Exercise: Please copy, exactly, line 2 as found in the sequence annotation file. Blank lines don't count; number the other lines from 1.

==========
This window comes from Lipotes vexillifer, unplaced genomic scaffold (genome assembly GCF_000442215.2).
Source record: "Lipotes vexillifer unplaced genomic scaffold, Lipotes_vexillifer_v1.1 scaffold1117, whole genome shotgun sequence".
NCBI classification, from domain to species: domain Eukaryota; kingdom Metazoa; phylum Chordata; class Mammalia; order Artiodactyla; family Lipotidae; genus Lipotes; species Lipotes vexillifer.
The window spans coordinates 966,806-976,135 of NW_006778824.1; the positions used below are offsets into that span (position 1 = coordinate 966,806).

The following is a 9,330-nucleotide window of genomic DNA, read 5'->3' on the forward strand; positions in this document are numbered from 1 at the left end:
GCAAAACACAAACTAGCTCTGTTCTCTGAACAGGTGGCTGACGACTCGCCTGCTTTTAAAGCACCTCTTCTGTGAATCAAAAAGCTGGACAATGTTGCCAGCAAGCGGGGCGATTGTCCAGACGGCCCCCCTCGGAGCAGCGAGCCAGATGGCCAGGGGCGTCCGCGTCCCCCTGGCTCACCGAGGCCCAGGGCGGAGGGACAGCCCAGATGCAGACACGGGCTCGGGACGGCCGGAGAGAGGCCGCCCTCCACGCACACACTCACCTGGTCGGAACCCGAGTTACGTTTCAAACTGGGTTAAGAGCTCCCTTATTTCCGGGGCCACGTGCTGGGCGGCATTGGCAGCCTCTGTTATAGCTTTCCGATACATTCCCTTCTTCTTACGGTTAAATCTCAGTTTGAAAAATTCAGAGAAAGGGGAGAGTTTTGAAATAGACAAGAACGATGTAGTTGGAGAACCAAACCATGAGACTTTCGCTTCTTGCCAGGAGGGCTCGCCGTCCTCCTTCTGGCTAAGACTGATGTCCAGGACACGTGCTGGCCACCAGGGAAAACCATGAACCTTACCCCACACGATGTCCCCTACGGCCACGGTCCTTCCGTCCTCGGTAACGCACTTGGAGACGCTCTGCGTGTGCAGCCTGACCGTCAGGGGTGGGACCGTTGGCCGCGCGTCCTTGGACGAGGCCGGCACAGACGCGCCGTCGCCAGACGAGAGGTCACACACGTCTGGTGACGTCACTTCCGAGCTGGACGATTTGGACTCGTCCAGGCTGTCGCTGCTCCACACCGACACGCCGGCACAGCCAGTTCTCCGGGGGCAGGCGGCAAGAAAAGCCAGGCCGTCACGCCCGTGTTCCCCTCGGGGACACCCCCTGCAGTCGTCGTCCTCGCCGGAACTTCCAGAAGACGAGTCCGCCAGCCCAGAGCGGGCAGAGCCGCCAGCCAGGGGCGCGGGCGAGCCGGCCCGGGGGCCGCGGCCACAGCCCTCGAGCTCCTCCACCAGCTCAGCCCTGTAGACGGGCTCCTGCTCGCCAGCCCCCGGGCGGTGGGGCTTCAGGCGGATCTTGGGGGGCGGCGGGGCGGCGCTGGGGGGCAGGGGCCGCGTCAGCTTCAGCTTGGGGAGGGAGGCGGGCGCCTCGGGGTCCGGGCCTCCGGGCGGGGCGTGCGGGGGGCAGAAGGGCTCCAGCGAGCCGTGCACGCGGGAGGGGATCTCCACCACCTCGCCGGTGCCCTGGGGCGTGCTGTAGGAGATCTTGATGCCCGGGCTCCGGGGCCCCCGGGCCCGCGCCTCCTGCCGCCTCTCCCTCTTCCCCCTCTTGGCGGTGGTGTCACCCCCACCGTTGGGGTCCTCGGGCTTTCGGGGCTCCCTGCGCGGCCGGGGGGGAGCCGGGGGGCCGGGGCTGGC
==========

Source record: "Lipotes vexillifer unplaced genomic scaffold, Lipotes_vexillifer_v1.1 scaffold1117, whole genome shotgun sequence".